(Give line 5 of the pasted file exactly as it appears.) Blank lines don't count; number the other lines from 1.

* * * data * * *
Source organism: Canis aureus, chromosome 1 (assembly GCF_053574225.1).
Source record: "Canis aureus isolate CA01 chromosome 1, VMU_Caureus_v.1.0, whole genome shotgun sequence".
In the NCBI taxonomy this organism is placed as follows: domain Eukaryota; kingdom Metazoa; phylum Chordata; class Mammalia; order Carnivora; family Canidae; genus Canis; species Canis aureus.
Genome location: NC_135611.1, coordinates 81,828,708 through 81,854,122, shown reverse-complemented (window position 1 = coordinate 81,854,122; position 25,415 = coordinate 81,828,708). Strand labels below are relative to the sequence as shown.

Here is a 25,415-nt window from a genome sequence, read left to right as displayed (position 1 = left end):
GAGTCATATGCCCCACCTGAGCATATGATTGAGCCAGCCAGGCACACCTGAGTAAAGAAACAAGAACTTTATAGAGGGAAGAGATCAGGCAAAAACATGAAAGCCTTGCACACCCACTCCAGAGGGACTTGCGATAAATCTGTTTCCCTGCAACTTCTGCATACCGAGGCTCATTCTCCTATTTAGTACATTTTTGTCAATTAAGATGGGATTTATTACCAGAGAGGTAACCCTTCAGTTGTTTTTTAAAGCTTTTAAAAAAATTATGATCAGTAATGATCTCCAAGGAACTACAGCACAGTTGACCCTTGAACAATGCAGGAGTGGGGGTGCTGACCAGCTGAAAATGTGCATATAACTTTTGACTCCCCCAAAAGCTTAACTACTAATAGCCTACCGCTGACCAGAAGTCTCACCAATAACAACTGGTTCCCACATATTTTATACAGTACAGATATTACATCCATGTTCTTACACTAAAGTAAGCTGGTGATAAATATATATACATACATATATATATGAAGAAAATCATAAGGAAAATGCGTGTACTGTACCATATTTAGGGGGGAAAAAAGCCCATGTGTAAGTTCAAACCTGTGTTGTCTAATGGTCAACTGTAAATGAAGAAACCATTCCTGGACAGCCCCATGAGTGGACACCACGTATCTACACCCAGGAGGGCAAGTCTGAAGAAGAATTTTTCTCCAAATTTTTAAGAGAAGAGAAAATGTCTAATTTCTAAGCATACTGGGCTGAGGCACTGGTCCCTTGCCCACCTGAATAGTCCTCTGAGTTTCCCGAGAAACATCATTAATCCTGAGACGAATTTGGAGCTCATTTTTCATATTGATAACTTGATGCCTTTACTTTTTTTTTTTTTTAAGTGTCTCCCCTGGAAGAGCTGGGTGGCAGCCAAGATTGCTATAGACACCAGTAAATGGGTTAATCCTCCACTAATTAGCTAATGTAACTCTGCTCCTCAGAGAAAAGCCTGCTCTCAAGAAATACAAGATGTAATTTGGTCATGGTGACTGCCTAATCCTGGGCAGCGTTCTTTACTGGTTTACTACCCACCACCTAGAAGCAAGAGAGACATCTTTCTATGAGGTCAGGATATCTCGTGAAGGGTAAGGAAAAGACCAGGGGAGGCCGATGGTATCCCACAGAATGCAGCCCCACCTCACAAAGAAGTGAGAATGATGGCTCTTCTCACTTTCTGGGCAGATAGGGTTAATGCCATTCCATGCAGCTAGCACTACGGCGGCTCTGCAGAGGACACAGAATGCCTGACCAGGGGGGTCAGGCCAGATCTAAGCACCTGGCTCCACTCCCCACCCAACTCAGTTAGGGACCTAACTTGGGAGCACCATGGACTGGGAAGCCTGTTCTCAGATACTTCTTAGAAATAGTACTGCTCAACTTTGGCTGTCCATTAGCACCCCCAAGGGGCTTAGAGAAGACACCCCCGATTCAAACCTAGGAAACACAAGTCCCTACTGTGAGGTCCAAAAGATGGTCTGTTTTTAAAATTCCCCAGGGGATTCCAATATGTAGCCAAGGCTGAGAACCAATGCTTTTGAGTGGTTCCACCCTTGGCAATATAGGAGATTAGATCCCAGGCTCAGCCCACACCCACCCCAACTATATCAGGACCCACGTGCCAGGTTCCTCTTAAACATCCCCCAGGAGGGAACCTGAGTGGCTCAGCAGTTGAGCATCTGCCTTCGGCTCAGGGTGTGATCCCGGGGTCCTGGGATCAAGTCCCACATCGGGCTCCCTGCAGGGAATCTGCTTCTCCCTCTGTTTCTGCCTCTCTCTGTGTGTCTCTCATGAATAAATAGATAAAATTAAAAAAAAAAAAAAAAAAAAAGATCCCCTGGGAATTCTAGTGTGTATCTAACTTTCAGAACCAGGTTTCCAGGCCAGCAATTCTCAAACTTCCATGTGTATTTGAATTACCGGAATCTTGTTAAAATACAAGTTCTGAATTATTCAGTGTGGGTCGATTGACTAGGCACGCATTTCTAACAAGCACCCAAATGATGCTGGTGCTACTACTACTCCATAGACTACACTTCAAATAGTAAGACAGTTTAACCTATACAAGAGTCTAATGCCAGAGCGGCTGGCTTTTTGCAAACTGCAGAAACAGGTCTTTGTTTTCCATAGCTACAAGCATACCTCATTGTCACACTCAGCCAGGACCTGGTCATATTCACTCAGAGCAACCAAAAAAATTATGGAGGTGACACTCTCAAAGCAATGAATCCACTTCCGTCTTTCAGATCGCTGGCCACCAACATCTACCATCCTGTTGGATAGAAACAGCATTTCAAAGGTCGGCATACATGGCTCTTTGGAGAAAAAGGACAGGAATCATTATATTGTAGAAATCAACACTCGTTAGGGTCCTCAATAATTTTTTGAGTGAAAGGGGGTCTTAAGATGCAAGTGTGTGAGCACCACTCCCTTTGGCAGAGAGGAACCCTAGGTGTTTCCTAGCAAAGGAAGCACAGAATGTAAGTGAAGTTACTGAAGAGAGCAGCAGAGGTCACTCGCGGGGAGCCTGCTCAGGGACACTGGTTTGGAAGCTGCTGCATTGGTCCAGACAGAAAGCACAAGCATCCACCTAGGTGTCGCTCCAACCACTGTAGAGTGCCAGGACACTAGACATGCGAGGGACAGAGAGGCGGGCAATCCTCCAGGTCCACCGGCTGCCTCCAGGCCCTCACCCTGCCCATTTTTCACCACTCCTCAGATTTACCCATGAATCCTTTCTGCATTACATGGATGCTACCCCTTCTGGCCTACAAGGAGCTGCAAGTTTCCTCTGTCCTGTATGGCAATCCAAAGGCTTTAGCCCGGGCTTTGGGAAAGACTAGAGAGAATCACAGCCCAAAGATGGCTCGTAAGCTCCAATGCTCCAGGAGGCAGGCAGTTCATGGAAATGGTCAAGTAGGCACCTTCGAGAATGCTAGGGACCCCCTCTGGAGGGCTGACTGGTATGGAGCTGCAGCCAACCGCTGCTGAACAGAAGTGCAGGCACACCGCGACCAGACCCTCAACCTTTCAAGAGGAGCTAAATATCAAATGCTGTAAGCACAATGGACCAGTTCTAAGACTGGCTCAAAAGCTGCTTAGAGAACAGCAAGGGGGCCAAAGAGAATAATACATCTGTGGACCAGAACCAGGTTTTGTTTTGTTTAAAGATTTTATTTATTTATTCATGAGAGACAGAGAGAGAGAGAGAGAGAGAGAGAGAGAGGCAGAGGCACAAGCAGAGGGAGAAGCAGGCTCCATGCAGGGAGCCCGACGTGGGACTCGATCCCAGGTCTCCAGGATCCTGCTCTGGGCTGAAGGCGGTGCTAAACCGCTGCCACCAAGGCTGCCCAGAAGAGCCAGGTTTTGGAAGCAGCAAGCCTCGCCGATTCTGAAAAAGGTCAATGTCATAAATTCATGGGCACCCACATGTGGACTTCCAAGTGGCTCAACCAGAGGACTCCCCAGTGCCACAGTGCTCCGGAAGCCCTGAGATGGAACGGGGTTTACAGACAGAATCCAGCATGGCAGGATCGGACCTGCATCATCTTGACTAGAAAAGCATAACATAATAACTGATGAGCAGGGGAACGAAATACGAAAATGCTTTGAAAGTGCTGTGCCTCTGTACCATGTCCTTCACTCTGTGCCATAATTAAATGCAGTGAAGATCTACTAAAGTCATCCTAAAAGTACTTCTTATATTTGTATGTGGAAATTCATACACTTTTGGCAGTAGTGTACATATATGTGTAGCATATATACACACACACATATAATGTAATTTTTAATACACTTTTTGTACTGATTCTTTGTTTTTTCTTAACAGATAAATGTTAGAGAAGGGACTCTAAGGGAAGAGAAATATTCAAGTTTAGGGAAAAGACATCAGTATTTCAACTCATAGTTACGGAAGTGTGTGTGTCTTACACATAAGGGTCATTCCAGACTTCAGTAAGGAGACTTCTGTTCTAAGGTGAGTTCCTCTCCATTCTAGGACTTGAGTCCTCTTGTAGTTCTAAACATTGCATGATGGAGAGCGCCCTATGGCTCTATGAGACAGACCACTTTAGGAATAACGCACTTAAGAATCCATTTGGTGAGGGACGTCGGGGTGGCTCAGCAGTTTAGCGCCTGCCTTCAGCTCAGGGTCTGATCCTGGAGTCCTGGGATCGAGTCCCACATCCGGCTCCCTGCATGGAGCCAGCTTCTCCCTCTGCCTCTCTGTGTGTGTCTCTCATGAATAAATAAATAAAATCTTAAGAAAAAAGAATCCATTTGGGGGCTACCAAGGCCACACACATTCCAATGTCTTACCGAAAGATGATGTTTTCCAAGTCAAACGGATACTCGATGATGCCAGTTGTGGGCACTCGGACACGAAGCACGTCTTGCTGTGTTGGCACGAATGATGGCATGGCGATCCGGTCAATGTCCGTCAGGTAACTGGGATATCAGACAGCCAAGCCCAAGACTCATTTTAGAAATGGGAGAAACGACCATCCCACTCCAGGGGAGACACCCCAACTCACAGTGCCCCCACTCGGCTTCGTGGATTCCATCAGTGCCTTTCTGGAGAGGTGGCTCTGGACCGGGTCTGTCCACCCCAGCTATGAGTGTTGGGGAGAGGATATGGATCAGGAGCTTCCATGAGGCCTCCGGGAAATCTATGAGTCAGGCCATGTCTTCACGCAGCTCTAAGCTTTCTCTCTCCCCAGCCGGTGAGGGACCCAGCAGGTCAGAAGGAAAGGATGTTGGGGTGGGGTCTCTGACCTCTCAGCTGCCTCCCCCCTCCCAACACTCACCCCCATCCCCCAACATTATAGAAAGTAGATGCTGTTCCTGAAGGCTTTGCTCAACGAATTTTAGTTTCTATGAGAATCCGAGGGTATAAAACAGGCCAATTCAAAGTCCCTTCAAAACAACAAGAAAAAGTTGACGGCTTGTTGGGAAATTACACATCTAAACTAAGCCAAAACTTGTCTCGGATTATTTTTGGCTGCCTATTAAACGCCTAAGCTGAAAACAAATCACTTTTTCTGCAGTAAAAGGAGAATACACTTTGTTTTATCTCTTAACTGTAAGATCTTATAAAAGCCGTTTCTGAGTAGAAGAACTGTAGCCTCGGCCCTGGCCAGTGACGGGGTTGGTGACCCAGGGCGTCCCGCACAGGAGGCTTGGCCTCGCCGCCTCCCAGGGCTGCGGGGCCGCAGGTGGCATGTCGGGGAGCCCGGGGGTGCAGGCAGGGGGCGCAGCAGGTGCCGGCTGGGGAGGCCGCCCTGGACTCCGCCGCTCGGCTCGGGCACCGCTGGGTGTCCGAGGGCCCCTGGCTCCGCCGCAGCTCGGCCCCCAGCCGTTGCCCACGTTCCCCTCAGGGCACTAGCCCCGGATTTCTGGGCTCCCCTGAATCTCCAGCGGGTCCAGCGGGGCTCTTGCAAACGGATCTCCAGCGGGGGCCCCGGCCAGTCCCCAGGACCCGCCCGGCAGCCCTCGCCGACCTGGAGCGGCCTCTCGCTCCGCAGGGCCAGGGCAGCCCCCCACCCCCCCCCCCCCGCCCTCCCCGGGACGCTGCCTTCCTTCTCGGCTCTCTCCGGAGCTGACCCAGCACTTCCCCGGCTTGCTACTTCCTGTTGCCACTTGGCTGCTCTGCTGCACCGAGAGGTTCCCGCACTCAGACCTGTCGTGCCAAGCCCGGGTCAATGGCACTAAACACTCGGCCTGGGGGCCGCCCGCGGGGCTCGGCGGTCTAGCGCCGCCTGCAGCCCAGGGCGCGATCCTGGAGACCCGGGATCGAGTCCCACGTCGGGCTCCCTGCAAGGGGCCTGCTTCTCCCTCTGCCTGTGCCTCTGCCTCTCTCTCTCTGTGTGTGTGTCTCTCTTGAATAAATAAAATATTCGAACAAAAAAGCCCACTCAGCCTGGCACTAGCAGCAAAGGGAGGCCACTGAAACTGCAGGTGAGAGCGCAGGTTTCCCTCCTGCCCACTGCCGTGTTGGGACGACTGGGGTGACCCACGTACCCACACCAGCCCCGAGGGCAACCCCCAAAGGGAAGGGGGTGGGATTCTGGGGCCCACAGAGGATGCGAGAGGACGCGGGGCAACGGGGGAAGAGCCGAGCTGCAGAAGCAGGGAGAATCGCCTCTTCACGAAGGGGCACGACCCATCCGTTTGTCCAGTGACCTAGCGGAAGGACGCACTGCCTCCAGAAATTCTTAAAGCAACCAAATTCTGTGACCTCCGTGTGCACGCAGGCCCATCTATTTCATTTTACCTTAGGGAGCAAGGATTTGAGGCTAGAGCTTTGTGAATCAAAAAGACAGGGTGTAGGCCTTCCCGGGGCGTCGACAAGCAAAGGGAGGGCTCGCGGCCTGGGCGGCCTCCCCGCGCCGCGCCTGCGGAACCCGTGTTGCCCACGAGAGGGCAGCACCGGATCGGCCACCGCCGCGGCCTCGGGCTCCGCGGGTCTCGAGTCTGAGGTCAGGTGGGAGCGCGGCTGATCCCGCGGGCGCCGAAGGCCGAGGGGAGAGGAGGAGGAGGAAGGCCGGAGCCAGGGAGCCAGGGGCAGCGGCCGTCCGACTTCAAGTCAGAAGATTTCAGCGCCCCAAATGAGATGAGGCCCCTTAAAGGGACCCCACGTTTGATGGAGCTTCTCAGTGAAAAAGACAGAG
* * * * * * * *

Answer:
Here is a 25,415-nt window from a genome sequence, read left to right as displayed (position 1 = left end):